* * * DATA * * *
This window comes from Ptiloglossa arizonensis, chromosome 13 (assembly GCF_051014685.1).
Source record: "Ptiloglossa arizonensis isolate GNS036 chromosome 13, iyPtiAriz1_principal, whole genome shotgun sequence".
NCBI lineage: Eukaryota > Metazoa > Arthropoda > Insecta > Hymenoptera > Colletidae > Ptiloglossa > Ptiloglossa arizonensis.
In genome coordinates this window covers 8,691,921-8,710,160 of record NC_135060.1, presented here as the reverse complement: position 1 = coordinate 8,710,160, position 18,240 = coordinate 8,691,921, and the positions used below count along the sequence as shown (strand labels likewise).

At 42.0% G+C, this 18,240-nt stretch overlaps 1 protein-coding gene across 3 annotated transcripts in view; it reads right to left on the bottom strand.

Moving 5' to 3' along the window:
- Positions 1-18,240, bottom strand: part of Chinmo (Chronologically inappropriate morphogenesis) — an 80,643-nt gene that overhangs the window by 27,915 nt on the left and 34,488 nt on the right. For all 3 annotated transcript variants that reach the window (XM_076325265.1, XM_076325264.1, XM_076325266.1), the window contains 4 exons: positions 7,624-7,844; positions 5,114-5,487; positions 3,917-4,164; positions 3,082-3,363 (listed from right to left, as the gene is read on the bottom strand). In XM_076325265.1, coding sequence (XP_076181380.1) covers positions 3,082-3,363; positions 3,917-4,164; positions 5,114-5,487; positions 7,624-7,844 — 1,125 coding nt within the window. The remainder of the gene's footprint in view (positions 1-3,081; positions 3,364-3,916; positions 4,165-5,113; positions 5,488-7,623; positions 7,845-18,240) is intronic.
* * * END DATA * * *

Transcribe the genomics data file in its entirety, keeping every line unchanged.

This window comes from Ptiloglossa arizonensis, chromosome 13 (assembly GCF_051014685.1).
Source record: "Ptiloglossa arizonensis isolate GNS036 chromosome 13, iyPtiAriz1_principal, whole genome shotgun sequence".
NCBI lineage: Eukaryota > Metazoa > Arthropoda > Insecta > Hymenoptera > Colletidae > Ptiloglossa > Ptiloglossa arizonensis.
In genome coordinates this window covers 8,691,921-8,710,160 of record NC_135060.1, presented here as the reverse complement: position 1 = coordinate 8,710,160, position 18,240 = coordinate 8,691,921, and the positions used below count along the sequence as shown (strand labels likewise).

At 42.0% G+C, this 18,240-nt stretch overlaps 1 protein-coding gene across 3 annotated transcripts in view; it reads right to left on the bottom strand.

Moving 5' to 3' along the window:
- Positions 1-18,240, bottom strand: part of Chinmo (Chronologically inappropriate morphogenesis) — an 80,643-nt gene that overhangs the window by 27,915 nt on the left and 34,488 nt on the right. For all 3 annotated transcript variants that reach the window (XM_076325265.1, XM_076325264.1, XM_076325266.1), the window contains 4 exons: positions 7,624-7,844; positions 5,114-5,487; positions 3,917-4,164; positions 3,082-3,363 (listed from right to left, as the gene is read on the bottom strand). In XM_076325265.1, coding sequence (XP_076181380.1) covers positions 3,082-3,363; positions 3,917-4,164; positions 5,114-5,487; positions 7,624-7,844 — 1,125 coding nt within the window. The remainder of the gene's footprint in view (positions 1-3,081; positions 3,364-3,916; positions 4,165-5,113; positions 5,488-7,623; positions 7,845-18,240) is intronic.